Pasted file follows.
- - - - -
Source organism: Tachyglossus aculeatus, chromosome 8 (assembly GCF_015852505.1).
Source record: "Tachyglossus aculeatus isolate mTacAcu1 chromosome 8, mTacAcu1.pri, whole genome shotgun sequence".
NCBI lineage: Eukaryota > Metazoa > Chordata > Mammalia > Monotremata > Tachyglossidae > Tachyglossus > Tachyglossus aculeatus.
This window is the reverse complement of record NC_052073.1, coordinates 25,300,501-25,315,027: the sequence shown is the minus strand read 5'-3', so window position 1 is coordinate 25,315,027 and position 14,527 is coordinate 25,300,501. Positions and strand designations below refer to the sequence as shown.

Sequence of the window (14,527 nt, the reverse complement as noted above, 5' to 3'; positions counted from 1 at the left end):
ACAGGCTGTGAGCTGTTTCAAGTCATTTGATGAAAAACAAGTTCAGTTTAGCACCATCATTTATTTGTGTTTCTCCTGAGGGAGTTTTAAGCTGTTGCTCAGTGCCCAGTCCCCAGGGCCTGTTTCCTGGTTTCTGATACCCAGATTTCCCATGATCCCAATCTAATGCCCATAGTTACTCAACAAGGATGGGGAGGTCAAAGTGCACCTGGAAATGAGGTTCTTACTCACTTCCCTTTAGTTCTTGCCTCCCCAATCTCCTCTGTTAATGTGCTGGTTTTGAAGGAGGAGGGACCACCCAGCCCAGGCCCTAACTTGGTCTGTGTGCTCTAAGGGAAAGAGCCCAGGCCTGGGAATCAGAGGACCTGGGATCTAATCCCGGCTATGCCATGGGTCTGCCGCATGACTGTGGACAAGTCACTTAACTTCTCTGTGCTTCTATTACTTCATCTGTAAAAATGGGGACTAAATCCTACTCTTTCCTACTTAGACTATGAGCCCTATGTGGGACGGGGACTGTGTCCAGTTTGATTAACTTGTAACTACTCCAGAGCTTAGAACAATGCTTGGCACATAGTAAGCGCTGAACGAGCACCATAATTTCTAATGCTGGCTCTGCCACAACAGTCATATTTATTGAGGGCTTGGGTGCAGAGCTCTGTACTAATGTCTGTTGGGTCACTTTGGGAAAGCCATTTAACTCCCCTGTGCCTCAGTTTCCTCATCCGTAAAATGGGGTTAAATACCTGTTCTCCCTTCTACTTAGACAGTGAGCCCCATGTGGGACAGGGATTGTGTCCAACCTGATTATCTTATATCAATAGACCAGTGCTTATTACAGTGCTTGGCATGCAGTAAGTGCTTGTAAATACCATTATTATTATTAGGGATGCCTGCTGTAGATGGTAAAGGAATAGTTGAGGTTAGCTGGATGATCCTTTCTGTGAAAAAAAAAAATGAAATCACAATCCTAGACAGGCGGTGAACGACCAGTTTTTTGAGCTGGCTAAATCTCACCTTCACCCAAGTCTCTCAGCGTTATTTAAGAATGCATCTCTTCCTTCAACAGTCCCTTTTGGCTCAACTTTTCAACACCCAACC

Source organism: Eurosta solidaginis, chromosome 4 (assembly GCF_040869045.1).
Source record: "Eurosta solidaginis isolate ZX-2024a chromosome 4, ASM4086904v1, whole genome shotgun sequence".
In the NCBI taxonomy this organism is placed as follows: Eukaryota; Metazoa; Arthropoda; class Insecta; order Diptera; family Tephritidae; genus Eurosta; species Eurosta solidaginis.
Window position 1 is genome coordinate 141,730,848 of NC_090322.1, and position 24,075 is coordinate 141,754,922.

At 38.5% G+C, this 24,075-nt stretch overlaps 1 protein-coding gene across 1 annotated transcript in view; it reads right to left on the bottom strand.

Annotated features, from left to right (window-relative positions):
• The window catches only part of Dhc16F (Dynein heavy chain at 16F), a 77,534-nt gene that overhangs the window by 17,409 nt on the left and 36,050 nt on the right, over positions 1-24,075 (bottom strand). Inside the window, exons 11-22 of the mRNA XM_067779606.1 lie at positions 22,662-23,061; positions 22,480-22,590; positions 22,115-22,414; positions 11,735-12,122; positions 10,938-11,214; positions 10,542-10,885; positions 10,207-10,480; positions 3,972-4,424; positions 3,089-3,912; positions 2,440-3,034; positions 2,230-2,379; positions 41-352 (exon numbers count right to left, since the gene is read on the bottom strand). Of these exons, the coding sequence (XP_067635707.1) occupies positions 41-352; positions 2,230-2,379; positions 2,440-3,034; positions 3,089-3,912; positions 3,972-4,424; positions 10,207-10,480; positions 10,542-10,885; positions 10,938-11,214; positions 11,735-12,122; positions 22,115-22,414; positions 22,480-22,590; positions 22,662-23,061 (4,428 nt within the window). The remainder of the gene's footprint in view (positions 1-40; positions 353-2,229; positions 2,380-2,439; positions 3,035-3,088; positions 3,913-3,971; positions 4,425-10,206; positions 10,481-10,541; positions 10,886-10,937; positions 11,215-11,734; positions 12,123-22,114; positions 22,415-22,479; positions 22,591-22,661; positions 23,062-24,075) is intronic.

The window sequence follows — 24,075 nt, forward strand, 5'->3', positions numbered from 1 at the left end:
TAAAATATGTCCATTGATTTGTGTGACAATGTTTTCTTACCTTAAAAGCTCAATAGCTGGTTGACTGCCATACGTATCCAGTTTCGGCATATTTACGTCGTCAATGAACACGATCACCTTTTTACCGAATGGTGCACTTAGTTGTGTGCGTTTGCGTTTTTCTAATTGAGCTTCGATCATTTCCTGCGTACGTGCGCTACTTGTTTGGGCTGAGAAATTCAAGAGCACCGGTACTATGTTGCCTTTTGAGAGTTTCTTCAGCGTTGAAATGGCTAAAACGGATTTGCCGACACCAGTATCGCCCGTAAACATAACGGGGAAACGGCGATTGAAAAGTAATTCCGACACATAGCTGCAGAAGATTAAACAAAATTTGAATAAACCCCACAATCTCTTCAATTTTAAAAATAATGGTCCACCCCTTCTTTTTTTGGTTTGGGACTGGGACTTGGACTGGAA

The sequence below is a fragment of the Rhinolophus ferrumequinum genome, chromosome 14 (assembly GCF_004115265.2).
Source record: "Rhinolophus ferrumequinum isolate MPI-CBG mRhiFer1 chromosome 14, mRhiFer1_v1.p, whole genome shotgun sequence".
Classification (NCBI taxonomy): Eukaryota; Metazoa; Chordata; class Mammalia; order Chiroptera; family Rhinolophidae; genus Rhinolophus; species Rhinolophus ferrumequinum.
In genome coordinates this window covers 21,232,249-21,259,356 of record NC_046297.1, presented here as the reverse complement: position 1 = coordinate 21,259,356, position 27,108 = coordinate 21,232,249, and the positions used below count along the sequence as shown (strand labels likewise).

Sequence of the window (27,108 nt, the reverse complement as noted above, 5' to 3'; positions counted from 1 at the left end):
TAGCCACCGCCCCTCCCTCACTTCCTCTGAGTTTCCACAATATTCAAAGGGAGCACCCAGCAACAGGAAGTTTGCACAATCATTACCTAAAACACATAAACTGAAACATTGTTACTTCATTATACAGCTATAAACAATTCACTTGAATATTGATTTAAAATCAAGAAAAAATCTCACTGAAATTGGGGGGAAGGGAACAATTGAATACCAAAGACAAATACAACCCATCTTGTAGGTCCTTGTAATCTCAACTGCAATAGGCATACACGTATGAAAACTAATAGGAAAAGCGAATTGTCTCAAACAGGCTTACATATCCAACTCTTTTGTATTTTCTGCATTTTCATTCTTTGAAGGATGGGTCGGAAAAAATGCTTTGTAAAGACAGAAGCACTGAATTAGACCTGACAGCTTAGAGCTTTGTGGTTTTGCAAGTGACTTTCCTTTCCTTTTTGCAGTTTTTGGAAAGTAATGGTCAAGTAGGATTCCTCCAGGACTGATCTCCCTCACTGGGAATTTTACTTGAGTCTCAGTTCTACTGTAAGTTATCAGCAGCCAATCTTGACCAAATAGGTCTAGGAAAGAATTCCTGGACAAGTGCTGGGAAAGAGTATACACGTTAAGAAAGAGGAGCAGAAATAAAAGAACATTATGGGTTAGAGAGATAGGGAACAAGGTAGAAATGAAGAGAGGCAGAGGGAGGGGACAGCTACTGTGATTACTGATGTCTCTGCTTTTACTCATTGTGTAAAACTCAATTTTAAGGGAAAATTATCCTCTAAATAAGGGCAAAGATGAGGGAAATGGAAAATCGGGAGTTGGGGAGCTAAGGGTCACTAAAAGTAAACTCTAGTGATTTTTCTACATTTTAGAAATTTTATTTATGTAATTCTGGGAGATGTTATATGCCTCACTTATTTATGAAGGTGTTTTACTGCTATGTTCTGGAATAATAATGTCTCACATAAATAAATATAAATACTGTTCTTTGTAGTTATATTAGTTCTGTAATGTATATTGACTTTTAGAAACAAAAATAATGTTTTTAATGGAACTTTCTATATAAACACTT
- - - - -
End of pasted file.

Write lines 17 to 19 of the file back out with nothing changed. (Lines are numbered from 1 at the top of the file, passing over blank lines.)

Source record: "Rhinolophus ferrumequinum isolate MPI-CBG mRhiFer1 chromosome 14, mRhiFer1_v1.p, whole genome shotgun sequence".
Classification (NCBI taxonomy): Eukaryota; Metazoa; Chordata; class Mammalia; order Chiroptera; family Rhinolophidae; genus Rhinolophus; species Rhinolophus ferrumequinum.
In genome coordinates this window covers 21,232,249-21,259,356 of record NC_046297.1, presented here as the reverse complement: position 1 = coordinate 21,259,356, position 27,108 = coordinate 21,232,249, and the positions used below count along the sequence as shown (strand labels likewise).